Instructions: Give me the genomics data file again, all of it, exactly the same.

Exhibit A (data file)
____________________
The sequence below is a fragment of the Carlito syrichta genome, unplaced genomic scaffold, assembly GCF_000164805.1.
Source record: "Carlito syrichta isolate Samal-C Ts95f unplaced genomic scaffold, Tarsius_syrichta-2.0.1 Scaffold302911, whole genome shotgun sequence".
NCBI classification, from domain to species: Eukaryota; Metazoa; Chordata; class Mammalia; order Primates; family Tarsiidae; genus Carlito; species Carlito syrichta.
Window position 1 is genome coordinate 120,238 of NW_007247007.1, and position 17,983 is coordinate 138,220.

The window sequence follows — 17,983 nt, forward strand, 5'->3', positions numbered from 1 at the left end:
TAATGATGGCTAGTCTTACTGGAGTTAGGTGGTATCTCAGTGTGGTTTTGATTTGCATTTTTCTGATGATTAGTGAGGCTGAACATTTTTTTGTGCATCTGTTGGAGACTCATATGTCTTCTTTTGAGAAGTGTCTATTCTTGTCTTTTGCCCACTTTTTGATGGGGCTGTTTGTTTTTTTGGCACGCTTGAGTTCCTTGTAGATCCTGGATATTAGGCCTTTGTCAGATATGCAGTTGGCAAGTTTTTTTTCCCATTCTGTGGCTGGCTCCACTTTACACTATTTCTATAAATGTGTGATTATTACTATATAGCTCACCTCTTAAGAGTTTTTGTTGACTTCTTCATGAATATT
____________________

The sequence below is a fragment of the Carlito syrichta genome, unplaced genomic scaffold, assembly GCF_000164805.1.
Source record: "Carlito syrichta isolate Samal-C Ts95f unplaced genomic scaffold, Tarsius_syrichta-2.0.1 Scaffold302911, whole genome shotgun sequence".
NCBI classification, from domain to species: Eukaryota; Metazoa; Chordata; class Mammalia; order Primates; family Tarsiidae; genus Carlito; species Carlito syrichta.
Window position 1 is genome coordinate 120,238 of NW_007247007.1, and position 17,983 is coordinate 138,220.

The window sequence follows — 17,983 nt, forward strand, 5'->3', positions numbered from 1 at the left end:
TAATGATGGCTAGTCTTACTGGAGTTAGGTGGTATCTCAGTGTGGTTTTGATTTGCATTTTTCTGATGATTAGTGAGGCTGAACATTTTTTTGTGCATCTGTTGGAGACTCATATGTCTTCTTTTGAGAAGTGTCTATTCTTGTCTTTTGCCCACTTTTTGATGGGGCTGTTTGTTTTTTTGGCACGCTTGAGTTCCTTGTAGATCCTGGATATTAGGCCTTTGTCAGATATGCAGTTGGCAAGTTTTTTTTCCCATTCTGTGGCTGGCTCCACTTTACACTATTTCTATAAATGTGTGATTATTACTATATAGCTCACCTCTTAAGAGTTTTTGTTGACTTCTTCATGAATATT